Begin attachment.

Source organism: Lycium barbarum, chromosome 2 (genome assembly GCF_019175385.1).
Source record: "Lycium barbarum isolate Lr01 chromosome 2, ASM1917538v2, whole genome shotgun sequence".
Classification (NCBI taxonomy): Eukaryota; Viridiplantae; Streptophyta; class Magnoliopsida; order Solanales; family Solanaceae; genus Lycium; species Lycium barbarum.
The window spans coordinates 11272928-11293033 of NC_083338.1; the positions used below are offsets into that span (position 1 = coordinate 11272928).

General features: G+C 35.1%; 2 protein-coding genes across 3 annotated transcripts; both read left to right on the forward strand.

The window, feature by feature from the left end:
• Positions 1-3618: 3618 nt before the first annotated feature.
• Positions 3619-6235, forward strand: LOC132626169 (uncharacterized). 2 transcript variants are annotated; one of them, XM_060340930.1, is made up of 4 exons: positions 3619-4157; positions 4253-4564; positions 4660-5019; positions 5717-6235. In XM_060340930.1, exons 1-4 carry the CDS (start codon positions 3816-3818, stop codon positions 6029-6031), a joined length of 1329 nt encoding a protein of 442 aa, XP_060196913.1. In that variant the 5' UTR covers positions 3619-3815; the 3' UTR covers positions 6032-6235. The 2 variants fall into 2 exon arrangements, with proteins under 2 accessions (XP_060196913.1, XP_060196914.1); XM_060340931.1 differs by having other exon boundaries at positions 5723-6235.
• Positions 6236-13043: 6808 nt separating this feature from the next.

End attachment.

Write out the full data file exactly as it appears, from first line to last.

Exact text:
Source organism: Lycium barbarum, chromosome 2 (genome assembly GCF_019175385.1).
Source record: "Lycium barbarum isolate Lr01 chromosome 2, ASM1917538v2, whole genome shotgun sequence".
Classification (NCBI taxonomy): Eukaryota; Viridiplantae; Streptophyta; class Magnoliopsida; order Solanales; family Solanaceae; genus Lycium; species Lycium barbarum.
The window spans coordinates 11272928-11293033 of NC_083338.1; the positions used below are offsets into that span (position 1 = coordinate 11272928).

General features: G+C 35.1%; 2 protein-coding genes across 3 annotated transcripts; both read left to right on the forward strand.

The window, feature by feature from the left end:
• Positions 1-3618: 3618 nt before the first annotated feature.
• Positions 3619-6235, forward strand: LOC132626169 (uncharacterized). 2 transcript variants are annotated; one of them, XM_060340930.1, is made up of 4 exons: positions 3619-4157; positions 4253-4564; positions 4660-5019; positions 5717-6235. In XM_060340930.1, exons 1-4 carry the CDS (start codon positions 3816-3818, stop codon positions 6029-6031), a joined length of 1329 nt encoding a protein of 442 aa, XP_060196913.1. In that variant the 5' UTR covers positions 3619-3815; the 3' UTR covers positions 6032-6235. The 2 variants fall into 2 exon arrangements, with proteins under 2 accessions (XP_060196913.1, XP_060196914.1); XM_060340931.1 differs by having other exon boundaries at positions 5723-6235.
• Positions 6236-13043: 6808 nt separating this feature from the next.